• 4. Options on reference of e: [mask pin5]
  • 5. No other options on any nodes.

The name “pin1_pin2” specifies a group which masks Pin1 and Pin2. The names “pin3”, “pin4” and “pin5” specify masking Pin3, Pin4 and Pin5 respectively. The execution sequence is provided below, with | indicating the burst break. The numerals below each pattern indicate the pins that are masked during that pattern execution.

z q a b z r z s t c d c d | e
1 1 1 1 1 1 1 1 1 1 1 1 1 1
2 2 2 2 2 2 2 2 2 2 2 2 2 2
3 3 5
4 4

Note the following about this execution sequence:

  • 1. The vendor's hardware can only accommodate 2 mask blocks without a burst break. Until e is executed the two mask blocks are pins {1, 2} and pins {1, 2, 3, 4}. When pattern e arrives with a different mask block of pins {1, 2, 5}, the hardware requires a burst break.
EXAMPLE 6 Use of Inherited Options and References

This example illustrates that an inherited option at a definition does not apply when the definition is referenced. Consider the following example:

Global A
{
  Global B [BurstOffDeep]
  {
   Global C
   {
   . . .
   };
   . . .
  };
 . . .
 PList C;
};
Global D
{
 PList C;
};

The BurstOffDeep option is inherited by C at its point of definition. However, it is not an intrinsic option, and so it is not applied to C at both its point of references.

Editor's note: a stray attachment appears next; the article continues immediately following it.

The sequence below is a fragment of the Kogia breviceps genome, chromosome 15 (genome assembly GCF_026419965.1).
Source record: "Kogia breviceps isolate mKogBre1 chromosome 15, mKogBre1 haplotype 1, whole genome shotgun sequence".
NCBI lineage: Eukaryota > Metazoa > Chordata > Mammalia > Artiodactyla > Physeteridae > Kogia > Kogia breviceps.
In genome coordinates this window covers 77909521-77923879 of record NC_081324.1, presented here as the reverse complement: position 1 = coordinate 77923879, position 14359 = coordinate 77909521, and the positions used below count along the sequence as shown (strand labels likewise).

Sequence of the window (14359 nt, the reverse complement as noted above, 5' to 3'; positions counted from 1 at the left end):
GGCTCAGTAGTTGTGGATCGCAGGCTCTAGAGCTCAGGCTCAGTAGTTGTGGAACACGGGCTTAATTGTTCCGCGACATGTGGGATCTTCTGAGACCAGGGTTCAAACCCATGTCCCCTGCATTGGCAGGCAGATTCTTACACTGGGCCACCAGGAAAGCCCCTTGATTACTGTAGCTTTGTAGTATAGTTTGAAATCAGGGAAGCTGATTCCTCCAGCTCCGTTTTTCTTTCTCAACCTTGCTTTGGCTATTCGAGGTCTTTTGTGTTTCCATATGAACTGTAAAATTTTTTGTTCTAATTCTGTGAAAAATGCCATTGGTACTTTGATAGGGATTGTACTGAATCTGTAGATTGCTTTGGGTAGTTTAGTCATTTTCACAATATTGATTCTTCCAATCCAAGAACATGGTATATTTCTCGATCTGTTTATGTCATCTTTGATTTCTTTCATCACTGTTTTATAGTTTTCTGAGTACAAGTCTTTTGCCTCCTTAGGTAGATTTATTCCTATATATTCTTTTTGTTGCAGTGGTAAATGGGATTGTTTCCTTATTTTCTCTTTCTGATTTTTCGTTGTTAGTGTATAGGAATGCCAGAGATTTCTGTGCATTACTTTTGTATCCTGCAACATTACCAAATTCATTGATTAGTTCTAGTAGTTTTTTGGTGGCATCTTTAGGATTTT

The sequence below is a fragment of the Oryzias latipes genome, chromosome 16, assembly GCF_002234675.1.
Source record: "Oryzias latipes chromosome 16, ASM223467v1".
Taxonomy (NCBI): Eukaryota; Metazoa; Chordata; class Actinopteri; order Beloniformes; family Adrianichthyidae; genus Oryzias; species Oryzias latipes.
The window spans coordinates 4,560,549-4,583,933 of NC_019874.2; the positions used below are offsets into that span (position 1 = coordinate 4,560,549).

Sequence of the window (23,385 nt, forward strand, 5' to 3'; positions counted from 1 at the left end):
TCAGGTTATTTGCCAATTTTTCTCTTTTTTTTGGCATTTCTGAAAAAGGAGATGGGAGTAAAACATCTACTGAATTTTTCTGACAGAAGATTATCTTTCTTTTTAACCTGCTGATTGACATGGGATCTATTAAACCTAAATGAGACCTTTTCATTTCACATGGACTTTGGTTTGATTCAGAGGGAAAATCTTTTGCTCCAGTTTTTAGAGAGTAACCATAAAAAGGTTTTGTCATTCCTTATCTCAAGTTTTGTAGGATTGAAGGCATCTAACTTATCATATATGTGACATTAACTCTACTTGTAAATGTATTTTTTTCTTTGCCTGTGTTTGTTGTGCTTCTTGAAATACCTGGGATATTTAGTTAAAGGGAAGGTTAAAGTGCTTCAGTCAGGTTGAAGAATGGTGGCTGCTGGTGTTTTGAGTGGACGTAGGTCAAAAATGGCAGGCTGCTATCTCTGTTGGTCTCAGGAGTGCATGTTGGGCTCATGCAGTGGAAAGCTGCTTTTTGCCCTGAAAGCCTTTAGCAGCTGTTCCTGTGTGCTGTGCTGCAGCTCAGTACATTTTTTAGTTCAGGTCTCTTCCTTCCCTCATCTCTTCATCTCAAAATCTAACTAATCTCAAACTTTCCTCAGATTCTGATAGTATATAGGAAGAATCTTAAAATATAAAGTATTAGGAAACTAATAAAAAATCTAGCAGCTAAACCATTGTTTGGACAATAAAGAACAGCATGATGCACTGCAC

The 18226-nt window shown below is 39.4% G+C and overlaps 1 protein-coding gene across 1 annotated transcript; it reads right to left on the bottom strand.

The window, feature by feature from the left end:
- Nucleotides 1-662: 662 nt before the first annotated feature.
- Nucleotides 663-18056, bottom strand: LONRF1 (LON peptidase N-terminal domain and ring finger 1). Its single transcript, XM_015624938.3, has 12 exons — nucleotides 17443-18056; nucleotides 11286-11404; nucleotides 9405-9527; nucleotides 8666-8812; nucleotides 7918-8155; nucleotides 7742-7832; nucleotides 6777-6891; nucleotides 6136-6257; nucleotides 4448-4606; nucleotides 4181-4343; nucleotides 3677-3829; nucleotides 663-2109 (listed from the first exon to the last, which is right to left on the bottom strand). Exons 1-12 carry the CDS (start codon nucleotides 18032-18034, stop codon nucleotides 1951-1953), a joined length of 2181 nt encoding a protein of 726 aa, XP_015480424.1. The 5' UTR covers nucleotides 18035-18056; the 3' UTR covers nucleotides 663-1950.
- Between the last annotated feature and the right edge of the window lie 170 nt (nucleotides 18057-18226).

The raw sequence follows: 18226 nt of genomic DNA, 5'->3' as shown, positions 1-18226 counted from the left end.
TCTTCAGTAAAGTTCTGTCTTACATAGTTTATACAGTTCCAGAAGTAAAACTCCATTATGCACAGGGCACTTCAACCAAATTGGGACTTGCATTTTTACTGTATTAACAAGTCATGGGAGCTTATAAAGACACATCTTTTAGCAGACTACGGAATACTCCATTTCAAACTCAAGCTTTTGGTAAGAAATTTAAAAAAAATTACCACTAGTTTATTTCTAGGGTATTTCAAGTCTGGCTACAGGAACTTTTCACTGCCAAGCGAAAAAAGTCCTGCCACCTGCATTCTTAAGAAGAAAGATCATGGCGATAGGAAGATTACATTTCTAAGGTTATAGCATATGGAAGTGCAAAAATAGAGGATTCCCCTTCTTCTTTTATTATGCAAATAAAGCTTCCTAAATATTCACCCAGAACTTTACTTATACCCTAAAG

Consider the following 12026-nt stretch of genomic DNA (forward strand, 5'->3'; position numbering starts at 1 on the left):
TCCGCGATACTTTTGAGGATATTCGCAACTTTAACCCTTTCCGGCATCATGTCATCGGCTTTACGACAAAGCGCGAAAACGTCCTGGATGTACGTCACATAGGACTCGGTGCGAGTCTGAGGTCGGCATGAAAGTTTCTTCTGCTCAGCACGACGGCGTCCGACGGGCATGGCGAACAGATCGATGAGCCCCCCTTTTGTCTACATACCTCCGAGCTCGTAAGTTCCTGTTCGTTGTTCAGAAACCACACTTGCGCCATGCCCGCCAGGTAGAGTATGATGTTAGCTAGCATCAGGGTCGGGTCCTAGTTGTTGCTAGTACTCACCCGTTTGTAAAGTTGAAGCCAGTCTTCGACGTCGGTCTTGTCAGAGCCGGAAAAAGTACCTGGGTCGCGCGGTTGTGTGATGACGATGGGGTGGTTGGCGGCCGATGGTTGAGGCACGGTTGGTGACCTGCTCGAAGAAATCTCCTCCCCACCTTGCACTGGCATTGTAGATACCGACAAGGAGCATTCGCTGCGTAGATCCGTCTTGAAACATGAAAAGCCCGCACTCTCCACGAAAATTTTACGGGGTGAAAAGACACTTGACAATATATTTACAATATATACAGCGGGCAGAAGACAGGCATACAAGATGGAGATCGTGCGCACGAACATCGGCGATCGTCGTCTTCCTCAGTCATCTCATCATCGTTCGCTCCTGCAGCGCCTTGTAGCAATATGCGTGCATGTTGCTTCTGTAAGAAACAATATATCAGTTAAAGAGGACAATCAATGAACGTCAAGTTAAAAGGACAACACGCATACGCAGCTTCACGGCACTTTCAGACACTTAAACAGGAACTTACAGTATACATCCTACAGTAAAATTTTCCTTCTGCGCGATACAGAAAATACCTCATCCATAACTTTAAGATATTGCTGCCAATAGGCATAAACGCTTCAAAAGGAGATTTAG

EXAMPLE 7 PreBurst and PostBurst with Nested Lists

Consider the following example:

GlobalPList A [PreBurst x] [PostBurst y]
{
 Pat p1;
 LocalPList B [PreBurst x] [PostBurst y]
 {
  Pat p2;
 }
   LocalPList C
   {
    Pat p3;
   }
   LocalPList D [PreBurst x] [PostBurst z]
   {
    Pat p4;
   }
   LocalPList E [PreBurst w] [PostBurst y]
   {
    Pat p5;
   }
   Pat p6;
}

The execution sequence is:

    • x p1 p2 p3 y | x p4 z | w p5 y | x p6 y
  • 1. Pattern p2 is in the same burst as p1 because the PreBurst and PostBurst options of the nested list are specified the same as the parent. Pattern p3 is also in the same burst because these options are inherited the same as the parent. These options have at least one different member in the remaining nested lists, giving rise to burst discontinuities